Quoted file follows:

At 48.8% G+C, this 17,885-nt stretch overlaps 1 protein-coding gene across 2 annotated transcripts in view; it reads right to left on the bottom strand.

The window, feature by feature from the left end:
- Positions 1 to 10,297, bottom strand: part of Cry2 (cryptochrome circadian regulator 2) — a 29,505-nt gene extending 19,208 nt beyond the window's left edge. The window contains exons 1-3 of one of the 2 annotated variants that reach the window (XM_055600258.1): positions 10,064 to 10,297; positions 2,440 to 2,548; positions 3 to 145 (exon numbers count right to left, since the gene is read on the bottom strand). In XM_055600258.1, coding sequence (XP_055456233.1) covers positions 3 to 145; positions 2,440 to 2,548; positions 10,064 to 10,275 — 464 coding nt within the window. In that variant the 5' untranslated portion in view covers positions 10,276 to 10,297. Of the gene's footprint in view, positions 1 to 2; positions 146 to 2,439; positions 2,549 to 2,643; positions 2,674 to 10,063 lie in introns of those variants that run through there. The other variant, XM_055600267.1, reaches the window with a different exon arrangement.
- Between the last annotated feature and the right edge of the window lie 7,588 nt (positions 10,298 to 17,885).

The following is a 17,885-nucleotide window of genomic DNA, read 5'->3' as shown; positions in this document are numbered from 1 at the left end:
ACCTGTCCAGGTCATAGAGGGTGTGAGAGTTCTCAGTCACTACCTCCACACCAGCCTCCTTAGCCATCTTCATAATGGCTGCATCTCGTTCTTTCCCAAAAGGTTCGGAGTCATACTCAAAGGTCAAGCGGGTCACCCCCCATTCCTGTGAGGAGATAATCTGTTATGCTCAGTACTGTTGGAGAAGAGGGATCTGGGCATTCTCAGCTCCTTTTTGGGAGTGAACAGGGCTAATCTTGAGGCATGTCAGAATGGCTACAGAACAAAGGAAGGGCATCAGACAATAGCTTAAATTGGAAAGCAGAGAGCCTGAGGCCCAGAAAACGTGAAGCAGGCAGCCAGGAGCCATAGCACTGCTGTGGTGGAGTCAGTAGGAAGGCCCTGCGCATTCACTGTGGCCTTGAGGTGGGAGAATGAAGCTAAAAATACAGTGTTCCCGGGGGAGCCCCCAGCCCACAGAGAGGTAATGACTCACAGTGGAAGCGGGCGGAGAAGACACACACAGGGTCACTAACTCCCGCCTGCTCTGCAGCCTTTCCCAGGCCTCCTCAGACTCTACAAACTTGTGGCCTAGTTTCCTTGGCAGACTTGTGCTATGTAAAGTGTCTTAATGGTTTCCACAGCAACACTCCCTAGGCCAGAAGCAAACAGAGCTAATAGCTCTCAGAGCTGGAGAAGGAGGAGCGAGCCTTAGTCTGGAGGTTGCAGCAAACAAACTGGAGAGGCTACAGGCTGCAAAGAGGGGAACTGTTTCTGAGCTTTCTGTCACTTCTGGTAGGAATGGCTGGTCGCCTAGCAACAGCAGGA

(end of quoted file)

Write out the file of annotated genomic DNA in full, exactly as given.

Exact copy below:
At 48.8% G+C, this 17,885-nt stretch overlaps 1 protein-coding gene across 2 annotated transcripts in view; it reads right to left on the bottom strand.

The window, feature by feature from the left end:
- Positions 1 to 10,297, bottom strand: part of Cry2 (cryptochrome circadian regulator 2) — a 29,505-nt gene extending 19,208 nt beyond the window's left edge. The window contains exons 1-3 of one of the 2 annotated variants that reach the window (XM_055600258.1): positions 10,064 to 10,297; positions 2,440 to 2,548; positions 3 to 145 (exon numbers count right to left, since the gene is read on the bottom strand). In XM_055600258.1, coding sequence (XP_055456233.1) covers positions 3 to 145; positions 2,440 to 2,548; positions 10,064 to 10,275 — 464 coding nt within the window. In that variant the 5' untranslated portion in view covers positions 10,276 to 10,297. Of the gene's footprint in view, positions 1 to 2; positions 146 to 2,439; positions 2,549 to 2,643; positions 2,674 to 10,063 lie in introns of those variants that run through there. The other variant, XM_055600267.1, reaches the window with a different exon arrangement.
- Between the last annotated feature and the right edge of the window lie 7,588 nt (positions 10,298 to 17,885).

The following is a 17,885-nucleotide window of genomic DNA, read 5'->3' as shown; positions in this document are numbered from 1 at the left end:
ACCTGTCCAGGTCATAGAGGGTGTGAGAGTTCTCAGTCACTACCTCCACACCAGCCTCCTTAGCCATCTTCATAATGGCTGCATCTCGTTCTTTCCCAAAAGGTTCGGAGTCATACTCAAAGGTCAAGCGGGTCACCCCCCATTCCTGTGAGGAGATAATCTGTTATGCTCAGTACTGTTGGAGAAGAGGGATCTGGGCATTCTCAGCTCCTTTTTGGGAGTGAACAGGGCTAATCTTGAGGCATGTCAGAATGGCTACAGAACAAAGGAAGGGCATCAGACAATAGCTTAAATTGGAAAGCAGAGAGCCTGAGGCCCAGAAAACGTGAAGCAGGCAGCCAGGAGCCATAGCACTGCTGTGGTGGAGTCAGTAGGAAGGCCCTGCGCATTCACTGTGGCCTTGAGGTGGGAGAATGAAGCTAAAAATACAGTGTTCCCGGGGGAGCCCCCAGCCCACAGAGAGGTAATGACTCACAGTGGAAGCGGGCGGAGAAGACACACACAGGGTCACTAACTCCCGCCTGCTCTGCAGCCTTTCCCAGGCCTCCTCAGACTCTACAAACTTGTGGCCTAGTTTCCTTGGCAGACTTGTGCTATGTAAAGTGTCTTAATGGTTTCCACAGCAACACTCCCTAGGCCAGAAGCAAACAGAGCTAATAGCTCTCAGAGCTGGAGAAGGAGGAGCGAGCCTTAGTCTGGAGGTTGCAGCAAACAAACTGGAGAGGCTACAGGCTGCAAAGAGGGGAACTGTTTCTGAGCTTTCTGTCACTTCTGGTAGGAATGGCTGGTCGCCTAGCAACAGCAGGA